Any convenient diversion system may be utilized to transport the water-containing effluent feedstock to a location other than that resulting in contact with the reforming catalyst. For example, a refinery blowdown system for the catalytic absorbent contacting vessel may be used. Another alternative is a valved line from the absorbent vessel transporting the water-containing effluent to a stripper or hydrotreating reaction zone.
After the absorbent is sufficiently dried, the conditions of the absorbent-feedstock contacting vessel are adjusted, if necessary, to sulfur-removing conditions, and the feedstock is then contacted with the catalytic absorbent, following which the effluent liquid hydrocarbon is contacted with the reforming catalyst under refining conditions, including the presence of free hydrogen. Such an effluent liquid hydrocarbon usually contains less than about 100, preferably less than about 50, and most preferably less than about 10 ppmw water and less than 0.1 ppmw sulfur.
The invention is further illustrated by the following example which is illustrative of a specific mode of practicing the invention and is not intended as limiting the scope of the invention as defined in the appended claims.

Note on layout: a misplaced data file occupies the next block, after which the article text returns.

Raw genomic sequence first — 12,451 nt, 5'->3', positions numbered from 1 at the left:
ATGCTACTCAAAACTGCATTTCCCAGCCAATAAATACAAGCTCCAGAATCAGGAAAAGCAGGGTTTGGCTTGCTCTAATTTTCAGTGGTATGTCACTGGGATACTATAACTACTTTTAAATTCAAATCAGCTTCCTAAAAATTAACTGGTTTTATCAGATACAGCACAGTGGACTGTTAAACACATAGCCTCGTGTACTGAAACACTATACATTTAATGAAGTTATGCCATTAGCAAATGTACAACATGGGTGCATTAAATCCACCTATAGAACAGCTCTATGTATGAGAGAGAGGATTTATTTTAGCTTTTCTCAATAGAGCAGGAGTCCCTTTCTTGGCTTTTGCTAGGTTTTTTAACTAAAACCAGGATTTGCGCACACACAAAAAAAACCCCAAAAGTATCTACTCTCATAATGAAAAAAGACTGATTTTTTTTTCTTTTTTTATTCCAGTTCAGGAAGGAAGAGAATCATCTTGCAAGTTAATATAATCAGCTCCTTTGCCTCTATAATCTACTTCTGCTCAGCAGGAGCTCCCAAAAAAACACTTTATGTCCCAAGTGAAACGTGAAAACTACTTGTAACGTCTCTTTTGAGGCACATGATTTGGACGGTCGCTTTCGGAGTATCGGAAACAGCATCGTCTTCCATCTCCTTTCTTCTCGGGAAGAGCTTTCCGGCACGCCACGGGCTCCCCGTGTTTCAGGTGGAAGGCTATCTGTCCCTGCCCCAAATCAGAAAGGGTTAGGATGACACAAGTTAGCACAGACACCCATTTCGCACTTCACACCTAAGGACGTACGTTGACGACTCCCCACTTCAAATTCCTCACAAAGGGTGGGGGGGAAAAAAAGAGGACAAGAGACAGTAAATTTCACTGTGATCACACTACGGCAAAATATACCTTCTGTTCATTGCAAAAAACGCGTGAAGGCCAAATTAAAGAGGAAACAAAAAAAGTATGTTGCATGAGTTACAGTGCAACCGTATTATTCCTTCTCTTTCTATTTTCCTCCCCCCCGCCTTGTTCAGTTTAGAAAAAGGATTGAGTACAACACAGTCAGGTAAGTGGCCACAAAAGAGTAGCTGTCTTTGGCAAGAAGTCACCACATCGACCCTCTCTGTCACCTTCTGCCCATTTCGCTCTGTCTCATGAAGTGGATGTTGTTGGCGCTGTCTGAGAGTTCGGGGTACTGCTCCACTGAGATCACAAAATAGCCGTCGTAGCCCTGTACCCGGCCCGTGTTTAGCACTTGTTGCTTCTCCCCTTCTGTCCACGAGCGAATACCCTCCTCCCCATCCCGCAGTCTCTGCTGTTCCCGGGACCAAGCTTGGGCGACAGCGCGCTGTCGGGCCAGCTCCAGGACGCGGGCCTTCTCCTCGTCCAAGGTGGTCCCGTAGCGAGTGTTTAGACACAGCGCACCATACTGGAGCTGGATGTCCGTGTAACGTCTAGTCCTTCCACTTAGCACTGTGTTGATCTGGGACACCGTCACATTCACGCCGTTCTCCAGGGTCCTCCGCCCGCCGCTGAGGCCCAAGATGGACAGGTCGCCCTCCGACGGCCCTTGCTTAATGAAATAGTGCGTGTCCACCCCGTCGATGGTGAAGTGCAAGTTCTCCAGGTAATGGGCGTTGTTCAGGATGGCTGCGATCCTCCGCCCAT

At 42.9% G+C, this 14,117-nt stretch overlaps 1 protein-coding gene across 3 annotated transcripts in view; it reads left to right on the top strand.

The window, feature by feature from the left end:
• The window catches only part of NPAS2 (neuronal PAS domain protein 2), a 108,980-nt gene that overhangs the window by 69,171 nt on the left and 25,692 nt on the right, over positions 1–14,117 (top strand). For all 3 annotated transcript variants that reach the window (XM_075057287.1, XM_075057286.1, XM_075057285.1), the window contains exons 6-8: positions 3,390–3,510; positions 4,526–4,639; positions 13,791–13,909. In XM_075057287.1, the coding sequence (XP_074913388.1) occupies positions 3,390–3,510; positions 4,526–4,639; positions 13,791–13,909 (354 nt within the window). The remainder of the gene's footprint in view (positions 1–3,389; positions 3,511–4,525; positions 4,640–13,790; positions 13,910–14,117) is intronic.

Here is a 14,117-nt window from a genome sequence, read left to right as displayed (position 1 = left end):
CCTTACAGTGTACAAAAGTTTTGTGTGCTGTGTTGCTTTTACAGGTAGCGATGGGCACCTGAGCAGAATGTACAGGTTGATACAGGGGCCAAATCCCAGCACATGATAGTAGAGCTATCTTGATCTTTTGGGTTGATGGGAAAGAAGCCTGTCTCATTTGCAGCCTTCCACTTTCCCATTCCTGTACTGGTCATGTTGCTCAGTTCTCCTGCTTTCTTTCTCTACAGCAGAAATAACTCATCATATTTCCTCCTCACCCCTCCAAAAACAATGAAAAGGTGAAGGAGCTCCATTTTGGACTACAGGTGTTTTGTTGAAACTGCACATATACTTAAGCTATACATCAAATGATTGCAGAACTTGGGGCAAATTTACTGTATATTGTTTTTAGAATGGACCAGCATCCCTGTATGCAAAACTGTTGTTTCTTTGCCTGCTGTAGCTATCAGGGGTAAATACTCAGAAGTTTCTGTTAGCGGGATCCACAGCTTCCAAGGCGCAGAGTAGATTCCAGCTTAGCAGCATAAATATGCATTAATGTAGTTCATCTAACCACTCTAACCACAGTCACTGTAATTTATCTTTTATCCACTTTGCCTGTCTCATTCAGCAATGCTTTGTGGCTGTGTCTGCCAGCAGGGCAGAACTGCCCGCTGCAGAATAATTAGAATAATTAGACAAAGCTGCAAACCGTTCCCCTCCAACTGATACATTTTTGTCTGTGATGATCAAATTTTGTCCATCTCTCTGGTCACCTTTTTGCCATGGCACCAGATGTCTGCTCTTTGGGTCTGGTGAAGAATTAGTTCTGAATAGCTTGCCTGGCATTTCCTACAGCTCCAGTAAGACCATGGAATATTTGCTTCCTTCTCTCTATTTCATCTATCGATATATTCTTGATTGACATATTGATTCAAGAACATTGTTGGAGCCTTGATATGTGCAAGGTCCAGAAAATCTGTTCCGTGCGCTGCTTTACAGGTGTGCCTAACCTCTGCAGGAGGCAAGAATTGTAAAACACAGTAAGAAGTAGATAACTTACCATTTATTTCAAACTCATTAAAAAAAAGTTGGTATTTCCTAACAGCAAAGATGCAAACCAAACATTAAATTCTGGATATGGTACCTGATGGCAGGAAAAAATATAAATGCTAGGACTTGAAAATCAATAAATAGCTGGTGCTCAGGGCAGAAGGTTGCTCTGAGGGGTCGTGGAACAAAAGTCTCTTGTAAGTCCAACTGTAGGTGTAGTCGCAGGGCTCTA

An integral process for desulfurizing and catalytically reforming liquid hydrocarbons includes a first reactor vessel, wherein a liquid hydrocarbon is contacted in the absence of free hydrogen, i.e. under non-hydrogenative conditions, with a catalytic absorbent to remove trace sulfur, and a second reactor vessel in which the effluent from the first vessel is contacted in the presence of free hydrogen, with a reforming catalyst. The catalytic absorbent has a 1/8 inch circular cross-sectional shape, a surface area about 283 m2 /gram, a compact bulk density of 0.69 grams/ml, a crush strength of 23 pounds/1/8 inch length and a nominal composition containing about 15.0 weight percent of copper oxide, calculated as Cu, and a balance of gamma alumina. The reforming catalyst is a conventional platinum-rhenium composition supported on a chloride-containing alumina. The liquid hydrocarbon contacted with the absorbent in the first zone is a naphtha-containing feedstock that boils in the range from about 180° F. to about 400° F. and contains about 0.4 ppmw sulfur and less than about 10 ppmw water.